All Fall Down by Ally Carter

allfalldownGrace may be crazy. She acts crazy. Others tell her she is crazy. She is starting to believe she is crazy. The question isn’t whether she is crazy or not but whether a reader will care enough to find out.

All Fall Down
Embassy Row 1
By Ally Carter
Scholastic Press
January 2015

Grace’s mother died in a fire. Or from a gunshot wound. It was an accident. Or it was a hit by a man with a scarred face. Grace doesn’t know for sure but she swears that it was murder. Moving around with her military father and settling on living with her ambassador grandfather isn’t helping her settle things down. It also doesn’t help that everyone – including herself – believes that she may have cracked. And her reckless, self endangering actions seem to prove that point. But has she?

When she seems to spot the scarred man, her friends (other ambassadors’ kids) help track him down. Sorta. In the end the question of the scarred man is not answered but rather leads to more questions. This is a theme of the book – constant uncertainty. Both the main character, her “friends,” and even the death of her mother. Nothing is certain. And when you put the book down in the end you’ll be no closer to an answer. In this way it is not so much a full book but the start of a book. A prequel chapter at best. A normal ending of a book would have certain aspects cleared up and the challenges set up for the next book. This one ends with questions and nothing resolved. Not satisfying.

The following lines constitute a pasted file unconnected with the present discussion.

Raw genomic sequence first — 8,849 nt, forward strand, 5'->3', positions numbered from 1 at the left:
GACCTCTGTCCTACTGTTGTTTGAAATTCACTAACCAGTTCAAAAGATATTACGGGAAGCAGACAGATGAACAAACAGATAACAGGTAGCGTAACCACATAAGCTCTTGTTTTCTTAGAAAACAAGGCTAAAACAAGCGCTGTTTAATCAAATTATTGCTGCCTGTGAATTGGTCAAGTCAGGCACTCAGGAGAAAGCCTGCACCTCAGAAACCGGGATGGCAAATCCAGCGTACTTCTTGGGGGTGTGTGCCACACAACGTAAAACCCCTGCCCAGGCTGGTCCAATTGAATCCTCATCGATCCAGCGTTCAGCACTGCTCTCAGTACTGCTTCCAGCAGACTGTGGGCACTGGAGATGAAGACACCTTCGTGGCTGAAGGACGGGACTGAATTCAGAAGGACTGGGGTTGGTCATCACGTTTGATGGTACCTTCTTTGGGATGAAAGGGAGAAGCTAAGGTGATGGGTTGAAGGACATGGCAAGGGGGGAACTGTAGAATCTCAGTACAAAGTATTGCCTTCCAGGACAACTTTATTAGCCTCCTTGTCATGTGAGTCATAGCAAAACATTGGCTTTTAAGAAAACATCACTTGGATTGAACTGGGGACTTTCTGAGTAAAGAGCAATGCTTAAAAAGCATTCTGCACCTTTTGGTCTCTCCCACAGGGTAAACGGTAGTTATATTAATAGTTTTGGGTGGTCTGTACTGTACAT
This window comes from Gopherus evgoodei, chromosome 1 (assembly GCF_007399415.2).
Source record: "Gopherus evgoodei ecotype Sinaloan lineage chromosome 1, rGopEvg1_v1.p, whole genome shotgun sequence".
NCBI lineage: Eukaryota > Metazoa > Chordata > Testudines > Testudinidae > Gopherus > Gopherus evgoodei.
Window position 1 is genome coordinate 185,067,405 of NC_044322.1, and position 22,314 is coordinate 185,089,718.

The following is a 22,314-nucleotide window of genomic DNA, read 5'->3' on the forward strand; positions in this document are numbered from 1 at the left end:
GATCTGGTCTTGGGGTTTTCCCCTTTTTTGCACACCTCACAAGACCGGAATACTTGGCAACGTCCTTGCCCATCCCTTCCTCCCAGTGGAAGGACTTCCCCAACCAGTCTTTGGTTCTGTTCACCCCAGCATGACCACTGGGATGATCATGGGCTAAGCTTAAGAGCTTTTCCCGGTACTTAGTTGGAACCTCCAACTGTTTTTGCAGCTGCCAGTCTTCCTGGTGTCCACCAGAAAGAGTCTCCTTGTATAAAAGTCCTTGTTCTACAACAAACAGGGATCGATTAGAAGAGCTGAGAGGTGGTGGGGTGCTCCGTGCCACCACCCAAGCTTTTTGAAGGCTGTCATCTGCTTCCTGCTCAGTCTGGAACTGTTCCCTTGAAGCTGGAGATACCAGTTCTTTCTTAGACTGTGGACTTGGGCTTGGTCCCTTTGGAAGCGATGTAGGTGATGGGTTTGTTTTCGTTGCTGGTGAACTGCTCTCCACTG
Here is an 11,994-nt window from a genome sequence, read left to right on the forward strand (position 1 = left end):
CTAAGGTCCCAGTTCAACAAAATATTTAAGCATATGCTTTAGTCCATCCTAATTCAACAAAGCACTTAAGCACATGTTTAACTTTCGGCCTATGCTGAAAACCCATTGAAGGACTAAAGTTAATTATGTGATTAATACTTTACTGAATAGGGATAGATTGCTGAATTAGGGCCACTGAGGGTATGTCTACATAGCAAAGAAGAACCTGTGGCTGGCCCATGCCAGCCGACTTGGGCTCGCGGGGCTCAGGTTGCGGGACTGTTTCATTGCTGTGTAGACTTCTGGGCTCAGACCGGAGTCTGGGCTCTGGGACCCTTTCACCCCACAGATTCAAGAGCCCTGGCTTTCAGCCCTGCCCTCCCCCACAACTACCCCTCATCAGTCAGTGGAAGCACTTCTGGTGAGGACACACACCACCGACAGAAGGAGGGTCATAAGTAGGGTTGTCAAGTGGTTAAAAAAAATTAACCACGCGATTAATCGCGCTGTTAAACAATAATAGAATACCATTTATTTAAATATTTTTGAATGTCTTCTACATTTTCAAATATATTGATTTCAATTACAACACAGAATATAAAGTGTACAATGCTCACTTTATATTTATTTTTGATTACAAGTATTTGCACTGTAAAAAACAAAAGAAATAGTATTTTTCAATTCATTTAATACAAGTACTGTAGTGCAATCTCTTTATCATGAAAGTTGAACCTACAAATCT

But young readers will like it. My teen reader (15 and also a fan of Carter’s other series) loved it. It was adventure and intrigue and she looks forward to the next one. I blame this on the Netflix effect where instead of watching a weekly show we instead now binge on episode after episode. The kind of expectation for sequels that now exists in a trilogy-filled Young Adult section has taught younger readers to accept and look forward to what many readers would have previously expected to be only the first part of a novel; not a completely separate novel.

In the end, it’s not a great book in itself. There is very little story. Very little development and very little to recommend. But once the whole trilogy (or whatever number in this series will be) is completed it will likely be a fan favorite. And of course, Carter fans will be predisposed to enjoy it. My recommendation: either wait till they are all done and read them together or avoid this series and go for something more complete.


@ashertopia is the Managing Editor of BookGateway.com. He is an avid reader and a lifetime learner. His favorite genres include science fiction, fantasy, as well as theology and Christian living. His personal blog is AshertopiA – a land flowing with milk and honey… and a lot of sticky people.

This book was provided by the publisher as a review copy.

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